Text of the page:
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A Conflict of Interests
Armenian president Robert Kocharian is spearheading an ambitious plan to boost security in the South Caucasus by forging a "stability pact" between the former Soviet republics and their political allies.
But choosing suitable partners could prove problematic in a region where America, Europe, Iran, Turkey and Russia all have conflicting interests. And some critics argue that the idea is impractical while the Nagorno-Karabakh peace talks remain in deadlock.
The idea of establishing a regional security system was first mooted by Kocharian and his Azerbaijani counterpart, Heidar Aliev, at the OSCE summit in Istanbul. Georgian leader Eduard Shevardnadze also voiced his general support for the initiative.
Kocharian later presented his ideas at a speech to the Georgian parliament. "It is evident," he said, "that nine years after our nations won their independence, we need to look closely at the political realities of a region which enjoys the undivided attention of the international community."
The Armenian president went on to say, "Resolving our historical antagonisms is one of the most serious challenges which faces us. This kind of system should not exclude the possibility of allying with a power which has direct influence on the region."
Kocharian is proposing a pact which brings together Armenia, Azerbaijan, Georgia, Turkey, Iran, the European Union and the United States. However, his formula has been greeted with scepticism by most political analysts, both at home and abroad.
Ashot Manucharian, national security advisor to Armenia's former president Levon Ter-Petrosian, told the Golos Armenii newspaper that Russia was the most obvious partner for such a pact. He described any "revolutionary formula" involving the EU and America as "unacceptable - particularly in view of the interests of our allies, Russia and Iran."
Wayne Murray, director of the European Communities Programme, commented that any security pact in the Caucasus region which does not include Russia "would inevitably fail".
Murray, who served on US defence minister William Perry's staff in 1994, also pointed out, "The regional system suggests shared interests over questions of security. As long as Armenia and Azerbaijan are technically still at war, they cannot have these kind of shared interests."
Meanwhile, Iran has shown little enthusiasm for any pact which includes the United States. Morteza Sarmadi, deputy minister of international affairs in Tehran, said, "The three states in the region should first form a security alliance with one another and only then should other nations be invited to join."
The Kremlin, too, is suspicious of divided loyalties and opposes any formula which gives Russia a back-seat role. Colonel-General Leonid Ivashov, head of the international military co-operation department within the Russian defence ministry, said, "Of course, we are against any separate deals being struck with other parties. The interests of Iran, Armenia, Azerbaijan, Russia, Georgia and Turkey are all at stake. America is perhaps the least interested party."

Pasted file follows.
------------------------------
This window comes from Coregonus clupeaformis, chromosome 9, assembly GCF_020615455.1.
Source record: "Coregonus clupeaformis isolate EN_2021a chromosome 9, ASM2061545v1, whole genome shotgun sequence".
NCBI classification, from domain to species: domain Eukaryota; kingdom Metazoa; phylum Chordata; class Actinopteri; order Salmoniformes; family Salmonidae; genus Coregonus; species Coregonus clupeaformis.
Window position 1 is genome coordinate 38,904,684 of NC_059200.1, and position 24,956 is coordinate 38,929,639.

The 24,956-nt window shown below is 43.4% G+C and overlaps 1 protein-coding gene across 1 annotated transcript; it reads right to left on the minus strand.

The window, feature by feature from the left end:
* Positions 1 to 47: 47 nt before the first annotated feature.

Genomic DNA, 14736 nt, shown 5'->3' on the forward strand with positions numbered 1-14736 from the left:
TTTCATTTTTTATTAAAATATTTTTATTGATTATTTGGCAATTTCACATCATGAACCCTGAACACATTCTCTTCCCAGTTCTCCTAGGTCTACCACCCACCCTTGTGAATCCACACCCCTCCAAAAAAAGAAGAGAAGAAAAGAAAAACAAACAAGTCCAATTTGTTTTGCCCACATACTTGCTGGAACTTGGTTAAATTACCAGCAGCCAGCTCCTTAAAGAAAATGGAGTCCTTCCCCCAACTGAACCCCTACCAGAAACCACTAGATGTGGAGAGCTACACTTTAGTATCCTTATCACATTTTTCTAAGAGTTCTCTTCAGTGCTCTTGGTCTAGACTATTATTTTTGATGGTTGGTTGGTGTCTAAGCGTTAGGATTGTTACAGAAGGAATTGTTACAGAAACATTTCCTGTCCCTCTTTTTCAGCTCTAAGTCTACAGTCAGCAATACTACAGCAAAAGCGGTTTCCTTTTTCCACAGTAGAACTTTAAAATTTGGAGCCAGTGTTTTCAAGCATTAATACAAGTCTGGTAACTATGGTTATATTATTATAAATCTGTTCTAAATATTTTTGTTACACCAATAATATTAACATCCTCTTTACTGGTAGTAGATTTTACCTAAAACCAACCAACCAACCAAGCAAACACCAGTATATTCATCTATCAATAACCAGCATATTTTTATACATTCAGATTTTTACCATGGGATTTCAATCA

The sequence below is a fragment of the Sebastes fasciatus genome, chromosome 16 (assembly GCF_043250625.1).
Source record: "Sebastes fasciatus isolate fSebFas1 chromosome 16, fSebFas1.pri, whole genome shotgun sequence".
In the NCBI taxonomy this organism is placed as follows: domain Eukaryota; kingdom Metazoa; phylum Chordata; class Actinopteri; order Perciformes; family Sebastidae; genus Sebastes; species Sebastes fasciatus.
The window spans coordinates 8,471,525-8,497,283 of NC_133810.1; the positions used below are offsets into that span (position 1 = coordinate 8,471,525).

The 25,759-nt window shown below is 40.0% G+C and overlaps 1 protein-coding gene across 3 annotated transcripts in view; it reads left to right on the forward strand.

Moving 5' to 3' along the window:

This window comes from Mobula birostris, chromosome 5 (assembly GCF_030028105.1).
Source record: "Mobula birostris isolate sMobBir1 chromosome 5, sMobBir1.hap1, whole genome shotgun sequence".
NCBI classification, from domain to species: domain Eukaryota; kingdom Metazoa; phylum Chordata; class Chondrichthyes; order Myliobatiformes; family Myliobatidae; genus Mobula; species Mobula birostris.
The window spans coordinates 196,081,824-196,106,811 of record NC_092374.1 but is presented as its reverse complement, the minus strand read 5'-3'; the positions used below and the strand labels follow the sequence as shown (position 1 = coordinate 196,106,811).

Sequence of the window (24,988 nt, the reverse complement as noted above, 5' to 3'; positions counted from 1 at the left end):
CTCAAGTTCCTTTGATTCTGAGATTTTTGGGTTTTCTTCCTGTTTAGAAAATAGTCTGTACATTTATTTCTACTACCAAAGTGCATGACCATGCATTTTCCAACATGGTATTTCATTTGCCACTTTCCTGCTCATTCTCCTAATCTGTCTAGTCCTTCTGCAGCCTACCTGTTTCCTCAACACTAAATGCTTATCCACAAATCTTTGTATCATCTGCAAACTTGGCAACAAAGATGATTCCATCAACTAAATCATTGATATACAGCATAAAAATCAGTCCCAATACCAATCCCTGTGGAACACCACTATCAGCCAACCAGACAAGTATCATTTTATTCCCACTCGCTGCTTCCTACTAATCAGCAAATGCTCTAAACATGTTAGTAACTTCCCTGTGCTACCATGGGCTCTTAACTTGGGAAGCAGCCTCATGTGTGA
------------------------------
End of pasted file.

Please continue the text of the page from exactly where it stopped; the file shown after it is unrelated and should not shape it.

However, Ara Papaian, spokesman for the Armenian foreign ministry, predicted that Russia would eventually accept a secondary role and "all countries interested in the region should somehow be introduced into this process".
Talk of Azerbaijan and Georgia making overtures to NATO has also complicated the issue. Papaian described these ambitions as "only a wish" and commented, "It will be a long time before either country can meet NATO standards. During that time, neither Georgia nor Azerbaijan can exist in a security vacuum."
Edvard Dzheredzhian, director of the James Baker Institute, said military and political competition between the South Caucasian states could lead to "a serious destabilisation of the region". Wayne Murray supported this view: "The idea of Georgia and Azerbaijan joining NATO is absurd. Both Shevardnadze and Aliev know perfectly well that NATO membership is an impossibility. They talk about NATO for purely political reasons - to goad Moscow and Tehran."
Ted Carpenter, vice-president of the Kato Institute of Defence and Foreign Policy, pointed out that any attempts to create a security pact in the South Caucasus would be frustrated if any of the three nations joined NATO. "Fortunately, a powerful opposition against NATO expansion has formed in the Caucasus," he added.
Meanwhile, the Centre for European Policy Studies has devised a formula of its own. The Brussels think-tank is proposing a "Caucasus G8" comprising the EU, Russia, America, Iran, Turkey, Armenia, Azerbaijan and Georgia. However, the details of the pact bear little relationship to the structure envisaged by Robert Kocharian.
The experts agree that any talk of a stability pact is premature while regional conflicts - especially the Nagorno-Karabakh impasse -- remain unresolved. Benita Ferrero-Valdner, acting chairman of the OSCE, said she found Kocharian's proposal interesting but added, "The time for realising these ideas has not yet come. I discussed this question with President Shevardnadze during my recent visit to Georgia. We agreed the political resolution of the Karabakh conflict is one of the most important prerequisites for strengthening regional co-operation."
Ferrero-Valdner concluded that, when the right time came, the OSCE might well be able to play a pivotal role in forging a stability pact "using all the experience at its disposal".
By Ara Tadevosian is director of Mediamax, an independent Armenian news agency
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